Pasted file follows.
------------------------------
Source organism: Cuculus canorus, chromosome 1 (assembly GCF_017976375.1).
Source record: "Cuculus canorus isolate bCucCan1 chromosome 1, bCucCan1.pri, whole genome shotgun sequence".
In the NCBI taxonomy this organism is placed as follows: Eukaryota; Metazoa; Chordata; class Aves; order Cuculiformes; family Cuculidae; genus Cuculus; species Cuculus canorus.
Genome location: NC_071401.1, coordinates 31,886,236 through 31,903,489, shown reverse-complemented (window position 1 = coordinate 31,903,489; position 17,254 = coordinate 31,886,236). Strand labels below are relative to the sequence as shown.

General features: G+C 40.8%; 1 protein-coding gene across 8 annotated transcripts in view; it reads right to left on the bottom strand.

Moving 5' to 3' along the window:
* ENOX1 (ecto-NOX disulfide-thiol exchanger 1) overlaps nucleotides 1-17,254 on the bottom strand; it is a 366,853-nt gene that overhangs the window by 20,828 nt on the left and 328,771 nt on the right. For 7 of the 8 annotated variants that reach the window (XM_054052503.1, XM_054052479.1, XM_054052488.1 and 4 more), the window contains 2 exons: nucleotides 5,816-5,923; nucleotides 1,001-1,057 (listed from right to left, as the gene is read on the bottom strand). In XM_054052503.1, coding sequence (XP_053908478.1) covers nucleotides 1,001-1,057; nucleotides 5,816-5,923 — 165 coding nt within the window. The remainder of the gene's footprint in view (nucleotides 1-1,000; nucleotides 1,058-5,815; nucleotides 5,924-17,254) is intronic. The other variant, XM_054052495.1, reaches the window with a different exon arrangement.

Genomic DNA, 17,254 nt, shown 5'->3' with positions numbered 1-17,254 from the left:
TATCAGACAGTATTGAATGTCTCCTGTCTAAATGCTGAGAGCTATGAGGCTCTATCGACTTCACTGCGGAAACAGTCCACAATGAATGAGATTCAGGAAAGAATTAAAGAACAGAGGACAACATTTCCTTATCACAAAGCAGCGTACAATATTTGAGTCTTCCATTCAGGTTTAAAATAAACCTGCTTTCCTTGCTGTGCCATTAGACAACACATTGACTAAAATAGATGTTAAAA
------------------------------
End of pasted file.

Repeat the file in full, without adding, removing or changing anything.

Source organism: Cuculus canorus, chromosome 1 (assembly GCF_017976375.1).
Source record: "Cuculus canorus isolate bCucCan1 chromosome 1, bCucCan1.pri, whole genome shotgun sequence".
In the NCBI taxonomy this organism is placed as follows: Eukaryota; Metazoa; Chordata; class Aves; order Cuculiformes; family Cuculidae; genus Cuculus; species Cuculus canorus.
Genome location: NC_071401.1, coordinates 31,886,236 through 31,903,489, shown reverse-complemented (window position 1 = coordinate 31,903,489; position 17,254 = coordinate 31,886,236). Strand labels below are relative to the sequence as shown.

General features: G+C 40.8%; 1 protein-coding gene across 8 annotated transcripts in view; it reads right to left on the bottom strand.

Moving 5' to 3' along the window:
* ENOX1 (ecto-NOX disulfide-thiol exchanger 1) overlaps nucleotides 1-17,254 on the bottom strand; it is a 366,853-nt gene that overhangs the window by 20,828 nt on the left and 328,771 nt on the right. For 7 of the 8 annotated variants that reach the window (XM_054052503.1, XM_054052479.1, XM_054052488.1 and 4 more), the window contains 2 exons: nucleotides 5,816-5,923; nucleotides 1,001-1,057 (listed from right to left, as the gene is read on the bottom strand). In XM_054052503.1, coding sequence (XP_053908478.1) covers nucleotides 1,001-1,057; nucleotides 5,816-5,923 — 165 coding nt within the window. The remainder of the gene's footprint in view (nucleotides 1-1,000; nucleotides 1,058-5,815; nucleotides 5,924-17,254) is intronic. The other variant, XM_054052495.1, reaches the window with a different exon arrangement.

Genomic DNA, 17,254 nt, shown 5'->3' with positions numbered 1-17,254 from the left:
TATCAGACAGTATTGAATGTCTCCTGTCTAAATGCTGAGAGCTATGAGGCTCTATCGACTTCACTGCGGAAACAGTCCACAATGAATGAGATTCAGGAAAGAATTAAAGAACAGAGGACAACATTTCCTTATCACAAAGCAGCGTACAATATTTGAGTCTTCCATTCAGGTTTAAAATAAACCTGCTTTCCTTGCTGTGCCATTAGACAACACATTGACTAAAATAGATGTTAAAA